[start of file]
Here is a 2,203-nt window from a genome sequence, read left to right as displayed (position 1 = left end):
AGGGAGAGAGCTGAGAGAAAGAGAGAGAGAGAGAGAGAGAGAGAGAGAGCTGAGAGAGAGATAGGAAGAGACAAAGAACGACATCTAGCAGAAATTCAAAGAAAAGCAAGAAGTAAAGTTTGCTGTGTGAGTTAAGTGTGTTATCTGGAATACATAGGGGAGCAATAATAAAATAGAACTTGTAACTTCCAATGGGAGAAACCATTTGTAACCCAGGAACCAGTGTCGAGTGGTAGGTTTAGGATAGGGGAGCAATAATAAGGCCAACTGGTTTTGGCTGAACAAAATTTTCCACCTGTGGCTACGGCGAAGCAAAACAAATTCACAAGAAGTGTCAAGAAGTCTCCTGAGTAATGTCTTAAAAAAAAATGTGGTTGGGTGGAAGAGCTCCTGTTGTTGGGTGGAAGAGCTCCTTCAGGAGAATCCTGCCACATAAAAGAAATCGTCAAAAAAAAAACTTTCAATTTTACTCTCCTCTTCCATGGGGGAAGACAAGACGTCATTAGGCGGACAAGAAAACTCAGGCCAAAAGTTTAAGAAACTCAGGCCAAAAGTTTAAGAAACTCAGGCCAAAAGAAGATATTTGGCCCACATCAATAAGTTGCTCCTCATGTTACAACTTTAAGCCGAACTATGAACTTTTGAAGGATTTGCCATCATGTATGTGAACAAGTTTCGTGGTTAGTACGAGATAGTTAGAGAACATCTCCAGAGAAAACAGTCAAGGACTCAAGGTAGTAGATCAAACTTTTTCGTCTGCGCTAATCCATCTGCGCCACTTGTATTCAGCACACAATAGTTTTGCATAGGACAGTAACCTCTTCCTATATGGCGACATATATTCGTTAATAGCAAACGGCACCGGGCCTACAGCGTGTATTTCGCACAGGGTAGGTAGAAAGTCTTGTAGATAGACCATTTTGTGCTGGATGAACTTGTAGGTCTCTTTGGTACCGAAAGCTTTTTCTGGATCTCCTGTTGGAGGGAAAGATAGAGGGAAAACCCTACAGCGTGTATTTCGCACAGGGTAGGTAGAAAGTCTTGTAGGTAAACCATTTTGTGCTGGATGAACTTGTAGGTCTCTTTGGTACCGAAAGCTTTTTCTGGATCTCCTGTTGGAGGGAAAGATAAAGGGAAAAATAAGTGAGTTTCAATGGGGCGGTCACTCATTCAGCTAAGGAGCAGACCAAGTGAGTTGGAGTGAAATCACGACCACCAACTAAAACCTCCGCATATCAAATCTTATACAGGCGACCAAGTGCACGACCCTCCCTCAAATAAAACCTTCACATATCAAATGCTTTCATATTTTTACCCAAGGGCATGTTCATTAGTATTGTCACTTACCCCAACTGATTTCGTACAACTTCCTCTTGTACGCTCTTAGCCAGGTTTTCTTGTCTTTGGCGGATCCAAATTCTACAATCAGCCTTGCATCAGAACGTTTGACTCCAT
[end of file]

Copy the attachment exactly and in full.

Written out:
Here is a 2,203-nt window from a genome sequence, read left to right as displayed (position 1 = left end):
AGGGAGAGAGCTGAGAGAAAGAGAGAGAGAGAGAGAGAGAGAGAGAGAGCTGAGAGAGAGATAGGAAGAGACAAAGAACGACATCTAGCAGAAATTCAAAGAAAAGCAAGAAGTAAAGTTTGCTGTGTGAGTTAAGTGTGTTATCTGGAATACATAGGGGAGCAATAATAAAATAGAACTTGTAACTTCCAATGGGAGAAACCATTTGTAACCCAGGAACCAGTGTCGAGTGGTAGGTTTAGGATAGGGGAGCAATAATAAGGCCAACTGGTTTTGGCTGAACAAAATTTTCCACCTGTGGCTACGGCGAAGCAAAACAAATTCACAAGAAGTGTCAAGAAGTCTCCTGAGTAATGTCTTAAAAAAAAATGTGGTTGGGTGGAAGAGCTCCTGTTGTTGGGTGGAAGAGCTCCTTCAGGAGAATCCTGCCACATAAAAGAAATCGTCAAAAAAAAAACTTTCAATTTTACTCTCCTCTTCCATGGGGGAAGACAAGACGTCATTAGGCGGACAAGAAAACTCAGGCCAAAAGTTTAAGAAACTCAGGCCAAAAGTTTAAGAAACTCAGGCCAAAAGAAGATATTTGGCCCACATCAATAAGTTGCTCCTCATGTTACAACTTTAAGCCGAACTATGAACTTTTGAAGGATTTGCCATCATGTATGTGAACAAGTTTCGTGGTTAGTACGAGATAGTTAGAGAACATCTCCAGAGAAAACAGTCAAGGACTCAAGGTAGTAGATCAAACTTTTTCGTCTGCGCTAATCCATCTGCGCCACTTGTATTCAGCACACAATAGTTTTGCATAGGACAGTAACCTCTTCCTATATGGCGACATATATTCGTTAATAGCAAACGGCACCGGGCCTACAGCGTGTATTTCGCACAGGGTAGGTAGAAAGTCTTGTAGATAGACCATTTTGTGCTGGATGAACTTGTAGGTCTCTTTGGTACCGAAAGCTTTTTCTGGATCTCCTGTTGGAGGGAAAGATAGAGGGAAAACCCTACAGCGTGTATTTCGCACAGGGTAGGTAGAAAGTCTTGTAGGTAAACCATTTTGTGCTGGATGAACTTGTAGGTCTCTTTGGTACCGAAAGCTTTTTCTGGATCTCCTGTTGGAGGGAAAGATAAAGGGAAAAATAAGTGAGTTTCAATGGGGCGGTCACTCATTCAGCTAAGGAGCAGACCAAGTGAGTTGGAGTGAAATCACGACCACCAACTAAAACCTCCGCATATCAAATCTTATACAGGCGACCAAGTGCACGACCCTCCCTCAAATAAAACCTTCACATATCAAATGCTTTCATATTTTTACCCAAGGGCATGTTCATTAGTATTGTCACTTACCCCAACTGATTTCGTACAACTTCCTCTTGTACGCTCTTAGCCAGGTTTTCTTGTCTTTGGCGGATCCAAATTCTACAATCAGCCTTGCATCAGAACGTTTGACTCCAT